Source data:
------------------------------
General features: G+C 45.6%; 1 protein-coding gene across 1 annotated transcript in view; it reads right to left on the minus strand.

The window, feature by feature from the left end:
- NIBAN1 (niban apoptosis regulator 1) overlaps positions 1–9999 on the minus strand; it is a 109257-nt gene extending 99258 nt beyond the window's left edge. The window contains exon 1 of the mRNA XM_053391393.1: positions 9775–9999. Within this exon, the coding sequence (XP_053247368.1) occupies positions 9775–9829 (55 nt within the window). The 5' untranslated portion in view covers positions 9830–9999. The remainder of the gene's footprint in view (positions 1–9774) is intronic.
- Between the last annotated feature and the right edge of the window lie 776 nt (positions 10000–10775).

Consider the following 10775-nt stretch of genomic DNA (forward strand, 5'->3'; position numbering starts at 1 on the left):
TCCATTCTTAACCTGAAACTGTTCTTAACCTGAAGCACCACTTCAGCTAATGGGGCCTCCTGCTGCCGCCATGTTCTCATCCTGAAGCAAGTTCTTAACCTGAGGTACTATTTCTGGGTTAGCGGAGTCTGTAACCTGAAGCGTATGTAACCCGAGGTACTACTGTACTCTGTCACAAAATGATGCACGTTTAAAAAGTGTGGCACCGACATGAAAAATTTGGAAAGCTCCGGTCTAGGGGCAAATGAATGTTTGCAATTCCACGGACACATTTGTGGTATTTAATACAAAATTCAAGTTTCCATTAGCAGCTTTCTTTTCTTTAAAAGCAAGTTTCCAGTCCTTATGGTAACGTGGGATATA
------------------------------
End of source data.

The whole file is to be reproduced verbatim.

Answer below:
General features: G+C 45.6%; 1 protein-coding gene across 1 annotated transcript in view; it reads right to left on the minus strand.

The window, feature by feature from the left end:
- NIBAN1 (niban apoptosis regulator 1) overlaps positions 1–9999 on the minus strand; it is a 109257-nt gene extending 99258 nt beyond the window's left edge. The window contains exon 1 of the mRNA XM_053391393.1: positions 9775–9999. Within this exon, the coding sequence (XP_053247368.1) occupies positions 9775–9829 (55 nt within the window). The 5' untranslated portion in view covers positions 9830–9999. The remainder of the gene's footprint in view (positions 1–9774) is intronic.
- Between the last annotated feature and the right edge of the window lie 776 nt (positions 10000–10775).

Consider the following 10775-nt stretch of genomic DNA (forward strand, 5'->3'; position numbering starts at 1 on the left):
TCCATTCTTAACCTGAAACTGTTCTTAACCTGAAGCACCACTTCAGCTAATGGGGCCTCCTGCTGCCGCCATGTTCTCATCCTGAAGCAAGTTCTTAACCTGAGGTACTATTTCTGGGTTAGCGGAGTCTGTAACCTGAAGCGTATGTAACCCGAGGTACTACTGTACTCTGTCACAAAATGATGCACGTTTAAAAAGTGTGGCACCGACATGAAAAATTTGGAAAGCTCCGGTCTAGGGGCAAATGAATGTTTGCAATTCCACGGACACATTTGTGGTATTTAATACAAAATTCAAGTTTCCATTAGCAGCTTTCTTTTCTTTAAAAGCAAGTTTCCAGTCCTTATGGTAACGTGGGATATA